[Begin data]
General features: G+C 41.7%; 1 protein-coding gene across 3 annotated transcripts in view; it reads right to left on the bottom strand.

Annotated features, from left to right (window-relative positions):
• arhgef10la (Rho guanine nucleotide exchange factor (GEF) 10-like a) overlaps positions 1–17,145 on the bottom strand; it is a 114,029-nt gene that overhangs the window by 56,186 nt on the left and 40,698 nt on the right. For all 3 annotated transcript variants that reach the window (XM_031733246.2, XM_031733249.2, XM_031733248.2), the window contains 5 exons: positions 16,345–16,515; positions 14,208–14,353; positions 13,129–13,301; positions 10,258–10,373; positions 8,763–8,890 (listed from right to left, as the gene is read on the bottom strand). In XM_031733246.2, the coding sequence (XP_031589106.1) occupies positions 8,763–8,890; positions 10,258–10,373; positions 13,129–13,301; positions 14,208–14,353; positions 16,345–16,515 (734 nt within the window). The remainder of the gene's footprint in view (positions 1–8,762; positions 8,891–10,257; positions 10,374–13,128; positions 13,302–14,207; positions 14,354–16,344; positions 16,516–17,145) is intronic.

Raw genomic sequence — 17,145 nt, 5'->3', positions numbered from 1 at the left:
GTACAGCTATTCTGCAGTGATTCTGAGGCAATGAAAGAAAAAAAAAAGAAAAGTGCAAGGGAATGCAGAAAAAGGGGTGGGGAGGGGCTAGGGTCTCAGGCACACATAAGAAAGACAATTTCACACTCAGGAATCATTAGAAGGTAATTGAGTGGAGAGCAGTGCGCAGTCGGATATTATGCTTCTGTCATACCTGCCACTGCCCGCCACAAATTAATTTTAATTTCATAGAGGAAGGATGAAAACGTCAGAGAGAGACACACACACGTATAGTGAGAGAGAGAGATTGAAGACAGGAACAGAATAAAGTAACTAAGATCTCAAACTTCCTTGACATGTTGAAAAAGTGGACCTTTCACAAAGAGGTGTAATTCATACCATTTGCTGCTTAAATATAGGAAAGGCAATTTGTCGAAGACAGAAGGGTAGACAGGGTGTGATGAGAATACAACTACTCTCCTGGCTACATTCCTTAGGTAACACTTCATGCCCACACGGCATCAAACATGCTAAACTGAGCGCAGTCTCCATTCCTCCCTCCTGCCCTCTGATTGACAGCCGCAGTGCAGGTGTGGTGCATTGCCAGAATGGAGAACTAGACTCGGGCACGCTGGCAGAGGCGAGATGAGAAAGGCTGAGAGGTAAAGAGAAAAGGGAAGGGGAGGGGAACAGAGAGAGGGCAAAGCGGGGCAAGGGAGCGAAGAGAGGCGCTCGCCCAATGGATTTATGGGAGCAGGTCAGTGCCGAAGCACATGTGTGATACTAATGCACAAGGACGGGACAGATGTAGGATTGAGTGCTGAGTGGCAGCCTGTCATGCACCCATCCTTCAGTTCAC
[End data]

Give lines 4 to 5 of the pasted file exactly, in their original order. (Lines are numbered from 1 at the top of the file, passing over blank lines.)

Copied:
Raw genomic sequence — 17,145 nt, 5'->3', positions numbered from 1 at the left:
GTACAGCTATTCTGCAGTGATTCTGAGGCAATGAAAGAAAAAAAAAAGAAAAGTGCAAGGGAATGCAGAAAAAGGGGTGGGGAGGGGCTAGGGTCTCAGGCACACATAAGAAAGACAATTTCACACTCAGGAATCATTAGAAGGTAATTGAGTGGAGAGCAGTGCGCAGTCGGATATTATGCTTCTGTCATACCTGCCACTGCCCGCCACAAATTAATTTTAATTTCATAGAGGAAGGATGAAAACGTCAGAGAGAGACACACACACGTATAGTGAGAGAGAGAGATTGAAGACAGGAACAGAATAAAGTAACTAAGATCTCAAACTTCCTTGACATGTTGAAAAAGTGGACCTTTCACAAAGAGGTGTAATTCATACCATTTGCTGCTTAAATATAGGAAAGGCAATTTGTCGAAGACAGAAGGGTAGACAGGGTGTGATGAGAATACAACTACTCTCCTGGCTACATTCCTTAGGTAACACTTCATGCCCACACGGCATCAAACATGCTAAACTGAGCGCAGTCTCCATTCCTCCCTCCTGCCCTCTGATTGACAGCCGCAGTGCAGGTGTGGTGCATTGCCAGAATGGAGAACTAGACTCGGGCACGCTGGCAGAGGCGAGATGAGAAAGGCTGAGAGGTAAAGAGAAAAGGGAAGGGGAGGGGAACAGAGAGAGGGCAAAGCGGGGCAAGGGAGCGAAGAGAGGCGCTCGCCCAATGGATTTATGGGAGCAGGTCAGTGCCGAAGCACATGTGTGATACTAATGCACAAGGACGGGACAGATGTAGGATTGAGTGCTGAGTGGCAGCCTGTCATGCACCCATCCTTCAGTTCAC